Tennis is a sport which has historically been one of social exclusion. It takes money to become the best; to pay for training, one-on-one coaches, travel to tournaments, rackets, shoes – the list goes on. In addition to financial boundaries, geography is very much a factor which affects access into the upper echelons of the sport – all of which is inextricably linked to race.
King Richard is very much about these obstacles, telling the story of the upbringing of Venus and Serena Williams with a focus on their divisive father Richard Williams’ role in their historic rise to success. Richard, played with a fascinating mix of charisma and obsessiveness by Will Smith, has had a plan from the beginning: he is going to make Venus and Serena tennis stars. However, this is not merely a story of one father’s unbreakable dedication but one of black people having to negotiate both intolerant white spaces and cynical black communities.
The result is an inspiring tale filled with excitingly shot tennis scenes and stellar acting, most notably by Aunjanue Ellis whose performance as Oracene Williams (now Oracene Price) truly understands that although the story of Richard Williams is one of triumph and admirable dedication, it is also one that is obsessively ego driven.
In many ways, the film is a spiritual successor to the basketball movie Coach Carter, which similarly begins within a predominantly black neighbourhood in California and deals with issues of youth violence and gang culture alongside it’s underdog sports story. Both coach Ken Carter and Richard Williams ensure that their athletes maintain good school grades whilst pursuing their goals. However, whilst this mixture provides the opening act of King Richard with a palpable sense of urgency, the fundamental difference between the two films is that Venus and Serena get out, as the whole family packs up to follow a coaching opportunity at a top academy in Florida.
This is the moment where, whilst retaining some of its personality through Richard’s idiosyncrasies, the film certainly begins to look and feel slightly sanitised, transitioning into a more typical sports biopic. However, this is no mistake since the gloss and luxury of their new tennis academy/private country club is only accentuated in comparison to the rain-soaked neighbourhood courts back in California. Moreover, as the film shifts to focus more on Venus who is on the cusp of making it as a pro, the tennis scenes themselves are executed with an almost musical rhythm that makes her journey gripping to watch even if you may already know the outcome.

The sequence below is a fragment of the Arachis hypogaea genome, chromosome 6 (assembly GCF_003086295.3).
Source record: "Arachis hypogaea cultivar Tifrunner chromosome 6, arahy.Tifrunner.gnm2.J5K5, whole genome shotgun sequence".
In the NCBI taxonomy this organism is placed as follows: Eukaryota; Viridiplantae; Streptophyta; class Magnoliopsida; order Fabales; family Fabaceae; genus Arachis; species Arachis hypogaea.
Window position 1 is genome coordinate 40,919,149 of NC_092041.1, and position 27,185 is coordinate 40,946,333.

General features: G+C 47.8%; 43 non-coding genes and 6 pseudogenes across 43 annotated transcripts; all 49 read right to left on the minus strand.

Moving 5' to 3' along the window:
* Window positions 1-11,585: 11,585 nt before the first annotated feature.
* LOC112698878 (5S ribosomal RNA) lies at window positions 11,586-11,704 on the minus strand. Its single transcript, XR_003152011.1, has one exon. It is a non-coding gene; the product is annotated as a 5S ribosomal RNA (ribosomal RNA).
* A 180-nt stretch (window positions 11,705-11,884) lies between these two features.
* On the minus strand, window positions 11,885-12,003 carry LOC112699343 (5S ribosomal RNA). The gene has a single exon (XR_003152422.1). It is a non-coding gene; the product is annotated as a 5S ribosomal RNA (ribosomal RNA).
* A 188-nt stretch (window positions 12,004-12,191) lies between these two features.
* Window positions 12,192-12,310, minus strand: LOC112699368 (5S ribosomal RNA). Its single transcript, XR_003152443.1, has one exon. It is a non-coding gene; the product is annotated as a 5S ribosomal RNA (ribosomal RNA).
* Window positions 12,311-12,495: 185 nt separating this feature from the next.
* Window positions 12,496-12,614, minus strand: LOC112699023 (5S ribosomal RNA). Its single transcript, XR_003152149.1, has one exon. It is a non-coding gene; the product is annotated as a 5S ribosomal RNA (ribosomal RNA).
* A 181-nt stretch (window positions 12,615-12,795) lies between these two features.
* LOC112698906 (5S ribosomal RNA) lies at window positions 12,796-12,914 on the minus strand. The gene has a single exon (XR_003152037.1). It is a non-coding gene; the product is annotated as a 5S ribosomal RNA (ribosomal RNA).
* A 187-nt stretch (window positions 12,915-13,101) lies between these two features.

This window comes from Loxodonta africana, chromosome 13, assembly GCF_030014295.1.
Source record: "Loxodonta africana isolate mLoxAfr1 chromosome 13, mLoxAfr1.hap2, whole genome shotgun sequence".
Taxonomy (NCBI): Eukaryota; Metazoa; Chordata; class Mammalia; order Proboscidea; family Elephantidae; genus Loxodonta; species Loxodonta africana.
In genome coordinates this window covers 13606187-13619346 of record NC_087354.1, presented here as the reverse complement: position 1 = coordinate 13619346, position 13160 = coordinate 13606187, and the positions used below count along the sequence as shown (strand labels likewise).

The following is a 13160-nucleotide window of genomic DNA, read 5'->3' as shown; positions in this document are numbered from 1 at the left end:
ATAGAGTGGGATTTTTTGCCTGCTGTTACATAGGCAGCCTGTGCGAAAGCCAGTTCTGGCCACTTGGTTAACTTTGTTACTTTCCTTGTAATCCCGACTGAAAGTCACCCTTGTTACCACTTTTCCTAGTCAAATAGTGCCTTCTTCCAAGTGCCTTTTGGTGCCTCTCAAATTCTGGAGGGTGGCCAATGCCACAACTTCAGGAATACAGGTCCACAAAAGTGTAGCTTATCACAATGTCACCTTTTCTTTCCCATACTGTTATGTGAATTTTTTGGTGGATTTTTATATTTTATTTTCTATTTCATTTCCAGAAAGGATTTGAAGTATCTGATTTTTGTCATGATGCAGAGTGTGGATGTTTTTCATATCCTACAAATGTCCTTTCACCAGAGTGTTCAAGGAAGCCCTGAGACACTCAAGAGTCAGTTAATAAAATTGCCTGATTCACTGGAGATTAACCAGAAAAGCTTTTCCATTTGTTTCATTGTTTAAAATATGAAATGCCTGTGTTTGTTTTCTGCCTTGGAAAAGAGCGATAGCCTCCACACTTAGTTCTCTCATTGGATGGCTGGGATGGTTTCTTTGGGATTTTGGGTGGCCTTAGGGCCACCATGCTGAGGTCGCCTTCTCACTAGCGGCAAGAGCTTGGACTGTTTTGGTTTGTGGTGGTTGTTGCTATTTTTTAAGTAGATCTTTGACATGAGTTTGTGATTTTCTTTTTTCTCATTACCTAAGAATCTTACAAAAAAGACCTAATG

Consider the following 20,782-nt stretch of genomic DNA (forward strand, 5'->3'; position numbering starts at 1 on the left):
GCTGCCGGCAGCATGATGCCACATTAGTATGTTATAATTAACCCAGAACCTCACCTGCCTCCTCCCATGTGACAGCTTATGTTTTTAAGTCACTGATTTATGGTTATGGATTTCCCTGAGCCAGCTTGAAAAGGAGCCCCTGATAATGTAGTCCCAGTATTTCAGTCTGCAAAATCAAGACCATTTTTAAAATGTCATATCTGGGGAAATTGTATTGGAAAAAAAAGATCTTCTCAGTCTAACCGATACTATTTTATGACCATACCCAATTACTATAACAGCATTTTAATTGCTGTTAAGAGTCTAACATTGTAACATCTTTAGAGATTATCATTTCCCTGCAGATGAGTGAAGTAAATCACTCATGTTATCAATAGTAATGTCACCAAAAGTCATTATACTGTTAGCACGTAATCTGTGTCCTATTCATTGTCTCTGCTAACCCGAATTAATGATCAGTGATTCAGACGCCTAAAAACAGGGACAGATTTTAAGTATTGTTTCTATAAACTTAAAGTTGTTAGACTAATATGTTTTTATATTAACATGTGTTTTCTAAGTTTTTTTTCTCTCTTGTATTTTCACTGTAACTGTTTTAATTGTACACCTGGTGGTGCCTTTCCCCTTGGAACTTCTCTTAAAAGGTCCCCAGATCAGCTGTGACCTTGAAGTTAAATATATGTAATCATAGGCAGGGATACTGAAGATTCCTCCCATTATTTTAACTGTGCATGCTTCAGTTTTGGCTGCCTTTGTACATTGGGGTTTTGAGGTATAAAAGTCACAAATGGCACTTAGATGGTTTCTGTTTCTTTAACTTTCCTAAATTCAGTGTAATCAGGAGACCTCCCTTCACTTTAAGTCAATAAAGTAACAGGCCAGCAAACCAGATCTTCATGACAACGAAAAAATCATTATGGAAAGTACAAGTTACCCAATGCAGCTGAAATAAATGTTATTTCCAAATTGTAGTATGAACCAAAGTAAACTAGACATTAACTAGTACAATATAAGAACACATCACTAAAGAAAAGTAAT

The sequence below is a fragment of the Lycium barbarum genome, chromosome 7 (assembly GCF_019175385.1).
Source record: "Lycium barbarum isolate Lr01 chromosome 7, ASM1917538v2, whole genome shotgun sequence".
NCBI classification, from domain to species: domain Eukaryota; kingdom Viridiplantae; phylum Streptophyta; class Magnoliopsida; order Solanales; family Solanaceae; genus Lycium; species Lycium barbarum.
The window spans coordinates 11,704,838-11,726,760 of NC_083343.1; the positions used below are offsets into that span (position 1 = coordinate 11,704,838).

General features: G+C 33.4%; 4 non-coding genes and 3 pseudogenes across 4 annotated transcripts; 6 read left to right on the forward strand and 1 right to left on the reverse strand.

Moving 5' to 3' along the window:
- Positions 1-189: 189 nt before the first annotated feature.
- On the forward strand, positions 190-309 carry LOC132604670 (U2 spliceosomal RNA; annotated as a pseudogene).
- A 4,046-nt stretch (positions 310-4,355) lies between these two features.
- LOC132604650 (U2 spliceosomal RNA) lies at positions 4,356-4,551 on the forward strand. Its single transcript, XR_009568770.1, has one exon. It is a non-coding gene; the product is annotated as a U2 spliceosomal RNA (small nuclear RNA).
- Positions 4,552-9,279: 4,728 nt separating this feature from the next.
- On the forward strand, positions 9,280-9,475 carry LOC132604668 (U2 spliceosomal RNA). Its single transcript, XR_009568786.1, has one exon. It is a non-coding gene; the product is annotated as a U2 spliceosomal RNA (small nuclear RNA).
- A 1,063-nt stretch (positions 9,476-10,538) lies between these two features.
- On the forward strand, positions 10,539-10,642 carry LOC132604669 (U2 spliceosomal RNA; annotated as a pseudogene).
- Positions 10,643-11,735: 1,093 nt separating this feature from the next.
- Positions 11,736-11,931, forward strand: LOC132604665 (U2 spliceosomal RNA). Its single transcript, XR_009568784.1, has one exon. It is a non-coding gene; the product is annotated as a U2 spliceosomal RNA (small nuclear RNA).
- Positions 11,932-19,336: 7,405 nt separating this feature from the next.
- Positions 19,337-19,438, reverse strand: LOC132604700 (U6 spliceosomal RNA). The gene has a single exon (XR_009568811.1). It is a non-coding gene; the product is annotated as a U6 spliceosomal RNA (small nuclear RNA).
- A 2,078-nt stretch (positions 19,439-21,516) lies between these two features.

However, for some the outcome itself may not be as satisfying as it could have been, since it leaves so much more to be told. Yet, for better or for worse, this is not Serena’s story nor is it Venus’ and all one can hope for is that this shows studios that people are interested in seeing these stories told. A film that narrates these success stories but through the perspective of someone whose dramatic influence is less recognised is an interesting way to bring such stories to the fore. It shows that not only do Venus and Serena deserve their own films but the names who have not entered the public consciousness, such as Althea Gibson, who was the first African-American to win a Grand Slam title in 1956 and one of the best of her era, require recognition.
Ultimately, King Richard is both a sports movie, a social commentary and a reminder that more black stories are waiting to be told if executives listen. It may be somewhat flawed in not having fully explored the shortcomings of its main character or perhaps for feeling too much like a typical sports biopic in its latter half, but it is a film that is joyous, inspiring and truly entertaining – a remarkable combination that cannot be undervalued within the world’s current climate.
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